Most angel investors seek companies that demonstrate a potential to grow, but they don’t expect their investments to produce returns as quickly as venture capitalists do.
The state has made efforts to spur more investments with its Angel Investment Tax Credit. The program, which started in 2006, aims to encourage people to invest in technology and life-science companies.
Under the program, investors can receive an income-tax credit from Arizona worth 35 percent of their investment in a rural or bioscience company and 30 percent of their investment in any other qualified business.
A business must be certified through the Arizona Department of Commerce to qualify as an investment prospect.
As of March, 58 companies qualify under the program, which is funded through June 30, 2011. Of the certified companies, 23 received investments worth a total of $6.8 million, according to David Drennon, department spokesman.
The next stage of financing companies seek is venture capital. Such investors look to infuse larger amounts of money into firms for larger equity stakes.
To be attractive to a venture-capital firm, a company needs to have a proven management team in place and often a sales track record to show the ability to be profitable down the road.
One of the biggest mistakes a company can make when going after funding is pitching to an investment group that focuses on sectors unrelated to what the company does, said Terree Wasley, who runs ASU’s Technopolis, a program that provides mentoring for emerging technology companies.
Investment firms typically specialize in specific areas. Experts urge entrepreneurs to learn about past companies in which venture capitalists have invested to get a sense about whether they’re a good match.
Early-stage firms can fail at landing money by providing wrong information to potential investors.
“They want to talk too much about the technology and not enough . . . about how it makes money,” Wasley said.
It’s important for an entrepreneur to be able to describe what the company does in a way that’s easy for outsiders to grasp. An investor, in addition to that, wants to have a clear idea of the impact an investment will have on the bottom line.
Entrepreneur Neeley Neal is hoping her company will land a venture-capital investment after presenting at the Invest Southwest Capital Conference in December.
The annual conference drew about 100 investors who listened to 10-minute presentations from startup companies that were selected by a committee.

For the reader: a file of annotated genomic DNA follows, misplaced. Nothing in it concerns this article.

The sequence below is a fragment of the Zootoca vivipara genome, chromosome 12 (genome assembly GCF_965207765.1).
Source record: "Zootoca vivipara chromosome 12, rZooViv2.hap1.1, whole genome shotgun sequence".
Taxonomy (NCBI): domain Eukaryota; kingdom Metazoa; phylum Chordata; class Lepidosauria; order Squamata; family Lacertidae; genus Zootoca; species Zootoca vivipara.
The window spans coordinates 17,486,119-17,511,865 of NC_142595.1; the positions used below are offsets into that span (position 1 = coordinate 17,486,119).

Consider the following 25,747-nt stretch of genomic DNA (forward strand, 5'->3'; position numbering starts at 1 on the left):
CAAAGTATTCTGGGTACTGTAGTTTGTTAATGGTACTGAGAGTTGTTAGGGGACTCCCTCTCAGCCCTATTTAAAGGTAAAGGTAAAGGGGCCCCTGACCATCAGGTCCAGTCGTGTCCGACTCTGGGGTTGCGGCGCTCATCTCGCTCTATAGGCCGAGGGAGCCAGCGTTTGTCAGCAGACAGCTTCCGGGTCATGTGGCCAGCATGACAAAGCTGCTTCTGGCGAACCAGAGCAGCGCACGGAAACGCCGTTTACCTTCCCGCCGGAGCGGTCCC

Neal’s company, Sideline Star LLC, an online social network geared toward those in the cheerleading industry, was one of 14 firms that presented at the conference in Scottsdale.
“I think there is sort of this hurdle,” Neal said. “You have to either bootstrap and show some success on a shoestring budget or . . . find the larger firms that are willing to invest $1 (million) to $2 million.”
Entrepreneurs such as Neal not only must show investors how their companies can make money, they must know, too, what they own before pitching a venture-capital firm, said Jennifer Lefere, an associate with Rogers & Hool LLP, a Phoenix law firm that specializes in business and financing transactions.
“One of the issues I see are companies that haven’t properly taken ownership of all of their assets,” she said. “I see this more in the tech area . . . where they don’t own what they think they own.”
Assets can include patents, trademarks, copyrights and other intellectual property that may be attractive to a prospective investor.
“If you have no (intellectual property), then you aren’t looking at what’s around you because every business has IP,” Lefere said.
At the end of the day, the financing game is all about preparation.
“I always tell entrepreneurs, ‘Look, you have to have your pitch in your pocket because you never know when you’re going to run into someone who might be interested in your product,’” said Duening, the Arizona Technology Investor Forum’s director. “The crisper you can tell people this is how you can make money, the more exciting it is for investors.”
More on this topic
The following organizations either provide funding or can help point you in the right direction.
• Desert Angels
Description: A Tucson-based network of angel investors that invests in promising startup companies.
Web site: edesertangels.safeserver.com
• Arizona Angels Investor Network
Description: A Valley-based network of angel investors that invests in startup firms.
Web site: arizonaangels.com
• Solstice Capital
Description: Venture-capital firm based in Tucson that focuses on alternative energy, education and environment-related ventures.
Web site: solcap.com
• Hercules Finance LLC
Description: A Scottsdale-based financing firm that specializes in software, biotech, information technology and real estate.
Web site: herculesfinance.com